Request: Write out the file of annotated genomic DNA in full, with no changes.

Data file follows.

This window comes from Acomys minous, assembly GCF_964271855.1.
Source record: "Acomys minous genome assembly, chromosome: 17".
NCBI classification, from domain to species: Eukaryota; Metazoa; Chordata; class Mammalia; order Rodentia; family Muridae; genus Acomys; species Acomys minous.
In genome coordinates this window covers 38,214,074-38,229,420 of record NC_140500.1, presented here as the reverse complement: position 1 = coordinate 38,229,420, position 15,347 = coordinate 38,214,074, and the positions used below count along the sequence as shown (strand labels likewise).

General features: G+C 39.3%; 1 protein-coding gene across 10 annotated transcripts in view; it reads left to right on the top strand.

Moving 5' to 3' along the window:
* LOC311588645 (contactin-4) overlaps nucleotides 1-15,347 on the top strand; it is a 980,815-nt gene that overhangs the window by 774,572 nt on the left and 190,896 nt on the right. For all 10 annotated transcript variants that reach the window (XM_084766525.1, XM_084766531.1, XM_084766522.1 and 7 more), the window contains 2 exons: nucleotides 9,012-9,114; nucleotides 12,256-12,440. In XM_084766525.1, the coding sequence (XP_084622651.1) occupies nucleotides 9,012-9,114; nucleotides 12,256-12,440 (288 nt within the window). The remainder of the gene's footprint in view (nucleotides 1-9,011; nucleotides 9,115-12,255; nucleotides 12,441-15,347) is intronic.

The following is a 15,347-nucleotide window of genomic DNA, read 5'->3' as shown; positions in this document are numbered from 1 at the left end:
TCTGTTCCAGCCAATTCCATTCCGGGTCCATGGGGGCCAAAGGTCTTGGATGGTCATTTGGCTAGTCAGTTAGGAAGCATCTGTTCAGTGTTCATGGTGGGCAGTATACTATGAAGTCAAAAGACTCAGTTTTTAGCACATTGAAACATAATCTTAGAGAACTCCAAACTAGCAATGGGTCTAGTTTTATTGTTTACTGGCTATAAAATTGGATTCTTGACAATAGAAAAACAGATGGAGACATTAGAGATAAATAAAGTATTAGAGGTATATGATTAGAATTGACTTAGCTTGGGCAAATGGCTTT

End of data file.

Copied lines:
This window comes from Acomys minous, assembly GCF_964271855.1.
Source record: "Acomys minous genome assembly, chromosome: 17".
NCBI classification, from domain to species: Eukaryota; Metazoa; Chordata; class Mammalia; order Rodentia; family Muridae; genus Acomys; species Acomys minous.
In genome coordinates this window covers 38,214,074-38,229,420 of record NC_140500.1, presented here as the reverse complement: position 1 = coordinate 38,229,420, position 15,347 = coordinate 38,214,074, and the positions used below count along the sequence as shown (strand labels likewise).

General features: G+C 39.3%; 1 protein-coding gene across 10 annotated transcripts in view; it reads left to right on the top strand.

Moving 5' to 3' along the window:
* LOC311588645 (contactin-4) overlaps nucleotides 1-15,347 on the top strand; it is a 980,815-nt gene that overhangs the window by 774,572 nt on the left and 190,896 nt on the right. For all 10 annotated transcript variants that reach the window (XM_084766525.1, XM_084766531.1, XM_084766522.1 and 7 more), the window contains 2 exons: nucleotides 9,012-9,114; nucleotides 12,256-12,440. In XM_084766525.1, the coding sequence (XP_084622651.1) occupies nucleotides 9,012-9,114; nucleotides 12,256-12,440 (288 nt within the window). The remainder of the gene's footprint in view (nucleotides 1-9,011; nucleotides 9,115-12,255; nucleotides 12,441-15,347) is intronic.

The following is a 15,347-nucleotide window of genomic DNA, read 5'->3' as shown; positions in this document are numbered from 1 at the left end:
TCTGTTCCAGCCAATTCCATTCCGGGTCCATGGGGGCCAAAGGTCTTGGATGGTCATTTGGCTAGTCAGTTAGGAAGCATCTGTTCAGTGTTCATGGTGGGCAGTATACTATGAAGTCAAAAGACTCAGTTTTTAGCACATTGAAACATAATCTTAGAGAACTCCAAACTAGCAATGGGTCTAGTTTTATTGTTTACTGGCTATAAAATTGGATTCTTGACAATAGAAAAACAGATGGAGACATTAGAGATAAATAAAGTATTAGAGGTATATGATTAGAATTGACTTAGCTTGGGCAAATGGCTTT